Table 2.

Correction rates and outcomes of hyponatremia reported in observational cohort studies

Author (Ref.), Year, Type of StudyNo. of Patients StudiedSerum Na, (mEq/L)CriteriaPatients with Osmotic Demyelination SyndromeΔNa With and Without Osmotic Demyelination Syndrome
Sterns (17), 1987, Retrospective two hospitals54≤110Admitted from home with chronica hyponatremia7 Clinical diagnosis>0.55b versus ≤0.55 mEq/L per hour P<0.02
Brunner et al. (43), 1990, Prospective single center13<115Admitted from home with hyponatremia3 MRI diagnosis30 versus 18 mEq/L per 24 h P<0.05
Tanneau et al. (45), 1994, Retrospective single center12≤115Admitted patients with compulsive water drinking5 Clinical diagnosis21.8 versus 15.5 mEq/L per 24 h P<0.02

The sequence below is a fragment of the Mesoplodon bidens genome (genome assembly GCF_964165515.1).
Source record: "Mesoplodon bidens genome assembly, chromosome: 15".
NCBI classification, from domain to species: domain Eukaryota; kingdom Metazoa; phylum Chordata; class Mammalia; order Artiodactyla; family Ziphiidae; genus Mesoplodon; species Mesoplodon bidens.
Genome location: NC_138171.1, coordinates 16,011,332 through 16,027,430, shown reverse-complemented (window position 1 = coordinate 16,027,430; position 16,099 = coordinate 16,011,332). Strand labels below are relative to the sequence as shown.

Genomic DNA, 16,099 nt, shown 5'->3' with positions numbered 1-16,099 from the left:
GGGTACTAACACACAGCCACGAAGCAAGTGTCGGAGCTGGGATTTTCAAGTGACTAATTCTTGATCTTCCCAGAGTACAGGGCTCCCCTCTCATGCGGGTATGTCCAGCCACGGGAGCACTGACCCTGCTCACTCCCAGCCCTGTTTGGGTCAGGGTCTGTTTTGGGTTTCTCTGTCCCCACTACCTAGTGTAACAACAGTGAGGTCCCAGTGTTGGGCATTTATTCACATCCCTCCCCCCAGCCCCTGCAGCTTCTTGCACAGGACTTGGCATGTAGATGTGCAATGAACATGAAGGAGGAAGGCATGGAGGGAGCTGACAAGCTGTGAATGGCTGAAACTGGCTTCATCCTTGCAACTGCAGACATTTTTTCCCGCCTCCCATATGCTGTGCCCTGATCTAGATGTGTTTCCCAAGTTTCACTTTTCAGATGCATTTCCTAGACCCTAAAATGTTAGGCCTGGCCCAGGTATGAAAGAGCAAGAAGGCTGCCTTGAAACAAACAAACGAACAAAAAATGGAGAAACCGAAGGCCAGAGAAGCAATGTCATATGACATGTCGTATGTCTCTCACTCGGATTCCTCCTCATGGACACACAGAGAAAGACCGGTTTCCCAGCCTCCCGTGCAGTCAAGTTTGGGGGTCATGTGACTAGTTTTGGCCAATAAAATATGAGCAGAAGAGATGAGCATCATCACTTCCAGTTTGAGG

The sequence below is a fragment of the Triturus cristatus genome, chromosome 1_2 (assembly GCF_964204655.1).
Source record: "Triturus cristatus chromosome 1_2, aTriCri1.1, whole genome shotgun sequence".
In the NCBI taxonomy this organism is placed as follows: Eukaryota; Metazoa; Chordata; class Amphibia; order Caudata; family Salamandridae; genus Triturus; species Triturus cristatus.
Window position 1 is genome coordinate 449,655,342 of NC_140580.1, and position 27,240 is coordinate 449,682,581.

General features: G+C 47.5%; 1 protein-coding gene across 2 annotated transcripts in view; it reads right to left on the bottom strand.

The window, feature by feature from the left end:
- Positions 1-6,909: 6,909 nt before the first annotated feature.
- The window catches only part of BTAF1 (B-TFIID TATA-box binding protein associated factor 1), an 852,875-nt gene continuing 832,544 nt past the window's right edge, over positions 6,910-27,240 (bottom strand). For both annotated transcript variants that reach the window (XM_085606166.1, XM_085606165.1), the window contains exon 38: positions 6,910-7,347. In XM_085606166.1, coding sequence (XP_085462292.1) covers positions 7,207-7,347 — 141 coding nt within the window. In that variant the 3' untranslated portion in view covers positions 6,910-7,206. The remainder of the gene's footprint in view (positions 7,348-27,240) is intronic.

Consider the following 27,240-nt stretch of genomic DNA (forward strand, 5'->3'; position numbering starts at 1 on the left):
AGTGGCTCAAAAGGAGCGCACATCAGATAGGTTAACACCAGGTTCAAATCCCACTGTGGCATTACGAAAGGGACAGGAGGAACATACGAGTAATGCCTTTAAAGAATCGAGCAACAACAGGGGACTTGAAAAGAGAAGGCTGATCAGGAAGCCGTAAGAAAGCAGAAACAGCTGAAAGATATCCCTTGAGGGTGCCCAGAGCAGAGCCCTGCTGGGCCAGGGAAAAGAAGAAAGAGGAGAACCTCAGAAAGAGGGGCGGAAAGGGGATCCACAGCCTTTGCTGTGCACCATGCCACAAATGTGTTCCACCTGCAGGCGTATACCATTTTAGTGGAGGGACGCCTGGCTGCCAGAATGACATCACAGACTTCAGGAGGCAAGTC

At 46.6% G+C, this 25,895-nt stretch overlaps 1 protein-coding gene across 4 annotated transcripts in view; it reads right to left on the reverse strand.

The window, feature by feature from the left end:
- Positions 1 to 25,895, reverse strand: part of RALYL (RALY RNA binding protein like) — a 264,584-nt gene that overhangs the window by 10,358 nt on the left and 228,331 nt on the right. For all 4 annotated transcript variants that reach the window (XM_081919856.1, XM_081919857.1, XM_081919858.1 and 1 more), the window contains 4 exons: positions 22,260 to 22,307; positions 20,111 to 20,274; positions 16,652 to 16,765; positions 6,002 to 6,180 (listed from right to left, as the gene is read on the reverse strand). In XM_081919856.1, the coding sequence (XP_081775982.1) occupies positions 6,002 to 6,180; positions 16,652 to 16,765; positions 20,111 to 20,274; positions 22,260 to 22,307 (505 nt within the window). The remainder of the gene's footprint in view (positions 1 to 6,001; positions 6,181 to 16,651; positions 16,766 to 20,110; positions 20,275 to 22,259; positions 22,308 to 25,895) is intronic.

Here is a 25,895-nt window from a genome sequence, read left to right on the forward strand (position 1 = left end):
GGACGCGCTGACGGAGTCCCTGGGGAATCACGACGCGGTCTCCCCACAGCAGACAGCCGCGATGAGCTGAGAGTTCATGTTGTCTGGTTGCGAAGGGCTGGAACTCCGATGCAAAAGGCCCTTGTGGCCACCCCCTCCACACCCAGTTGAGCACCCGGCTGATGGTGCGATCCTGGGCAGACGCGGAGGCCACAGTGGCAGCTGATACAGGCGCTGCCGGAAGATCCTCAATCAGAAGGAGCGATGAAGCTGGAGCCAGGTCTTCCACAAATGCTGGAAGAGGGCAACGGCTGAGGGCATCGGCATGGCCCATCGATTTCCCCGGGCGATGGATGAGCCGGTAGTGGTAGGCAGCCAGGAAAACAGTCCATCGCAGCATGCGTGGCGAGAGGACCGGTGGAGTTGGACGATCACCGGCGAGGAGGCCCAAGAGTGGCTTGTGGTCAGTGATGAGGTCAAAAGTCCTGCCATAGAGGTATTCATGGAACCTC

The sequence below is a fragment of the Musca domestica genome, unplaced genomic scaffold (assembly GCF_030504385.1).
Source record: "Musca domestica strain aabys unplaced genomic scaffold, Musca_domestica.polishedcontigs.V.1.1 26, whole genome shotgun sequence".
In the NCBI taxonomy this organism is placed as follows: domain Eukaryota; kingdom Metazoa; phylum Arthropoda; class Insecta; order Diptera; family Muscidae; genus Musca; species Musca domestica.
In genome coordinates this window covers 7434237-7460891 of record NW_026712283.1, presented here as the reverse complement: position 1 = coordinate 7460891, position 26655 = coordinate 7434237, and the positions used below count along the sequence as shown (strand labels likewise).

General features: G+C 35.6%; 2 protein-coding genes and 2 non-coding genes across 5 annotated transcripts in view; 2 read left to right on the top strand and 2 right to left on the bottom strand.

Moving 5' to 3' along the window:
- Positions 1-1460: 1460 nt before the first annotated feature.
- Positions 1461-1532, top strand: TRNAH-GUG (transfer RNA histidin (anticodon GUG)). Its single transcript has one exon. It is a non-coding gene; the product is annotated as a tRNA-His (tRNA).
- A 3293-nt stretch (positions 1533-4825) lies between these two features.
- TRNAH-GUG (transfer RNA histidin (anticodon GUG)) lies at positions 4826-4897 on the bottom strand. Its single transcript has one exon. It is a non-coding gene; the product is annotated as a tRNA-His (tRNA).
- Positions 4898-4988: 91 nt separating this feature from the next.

Ellis (44), 1995, Prospective two hospitals158≤120All admitted patients9 Clinical examination by single neurologist12.1 versus 8.2 mEq/L per 24 h P=0.01
Sterns et al. (18), 1994, ¼ Prospective; ¾ Response to questionnaire multicenter64≤105All admitted patients11 Clinical diagnosis 3 MRI diagnosis All chronic casesa>12 versus ≤12 mEq/L per day P=0.02c>18 versus ≤18 mEq/L per 48 h P=0.02d>0.55b vs ≤0.55 mEq/L per hour P=0.01e
Vu et al. (46),  2009,  Retrospective  two hospitals255 (37 corrected by >12 mEq/L in 24 h)≤120Admitted from home  with hyponatremia4 MRI diagnosis>12 vs ≤12 mEq/L  per day P=0.06
  • Na, sodium; MRI, magnetic resonance imaging.

  • a Chronic defined as patients without psychotic polydipsia who became hyponatremic at home.

  • b Average rate of correction to 120 mEq/L.

  • c P<0.01 for patients with chronic hyponatremia.

  • d P=0.003 for patients with chronic hyponatremia.

  • e P=0.001 for patients with chronic hyponatremia.